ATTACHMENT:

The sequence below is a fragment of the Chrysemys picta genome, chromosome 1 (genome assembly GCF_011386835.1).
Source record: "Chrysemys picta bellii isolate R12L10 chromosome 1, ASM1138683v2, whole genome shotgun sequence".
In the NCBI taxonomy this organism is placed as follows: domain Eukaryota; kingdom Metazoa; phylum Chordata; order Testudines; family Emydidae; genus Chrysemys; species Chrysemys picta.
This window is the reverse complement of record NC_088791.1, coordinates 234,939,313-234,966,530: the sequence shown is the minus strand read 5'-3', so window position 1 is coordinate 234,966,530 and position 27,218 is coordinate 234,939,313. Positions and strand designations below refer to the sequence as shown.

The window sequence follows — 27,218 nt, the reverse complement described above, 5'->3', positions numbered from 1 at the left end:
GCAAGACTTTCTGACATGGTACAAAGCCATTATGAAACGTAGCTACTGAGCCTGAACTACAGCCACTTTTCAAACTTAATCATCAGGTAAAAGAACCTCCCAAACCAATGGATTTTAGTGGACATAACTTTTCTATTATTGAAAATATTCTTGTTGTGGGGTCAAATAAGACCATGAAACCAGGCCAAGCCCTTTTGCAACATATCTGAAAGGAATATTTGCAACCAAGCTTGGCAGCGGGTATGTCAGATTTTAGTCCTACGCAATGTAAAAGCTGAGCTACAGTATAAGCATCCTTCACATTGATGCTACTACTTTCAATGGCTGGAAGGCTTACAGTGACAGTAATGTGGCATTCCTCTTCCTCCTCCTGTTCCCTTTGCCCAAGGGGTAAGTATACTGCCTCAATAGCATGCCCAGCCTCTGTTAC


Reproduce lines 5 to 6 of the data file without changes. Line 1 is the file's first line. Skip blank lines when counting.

The window sequence follows — 27,218 nt, the reverse complement described above, 5'->3', positions numbered from 1 at the left end:
GCAAGACTTTCTGACATGGTACAAAGCCATTATGAAACGTAGCTACTGAGCCTGAACTACAGCCACTTTTCAAACTTAATCATCAGGTAAAAGAACCTCCCAAACCAATGGATTTTAGTGGACATAACTTTTCTATTATTGAAAATATTCTTGTTGTGGGGTCAAATAAGACCATGAAACCAGGCCAAGCCCTTTTGCAACATATCTGAAAGGAATATTTGCAACCAAGCTTGGCAGCGGGTATGTCAGATTTTAGTCCTACGCAATGTAAAAGCTGAGCTACAGTATAAGCATCCTTCACATTGATGCTACTACTTTCAATGGCTGGAAGGCTTACAGTGACAGTAATGTGGCATTCCTCTTCCTCCTCCTGTTCCCTTTGCCCAAGGGGTAAGTATACTGCCTCAATAGCATGCCCAGCCTCTGTTAC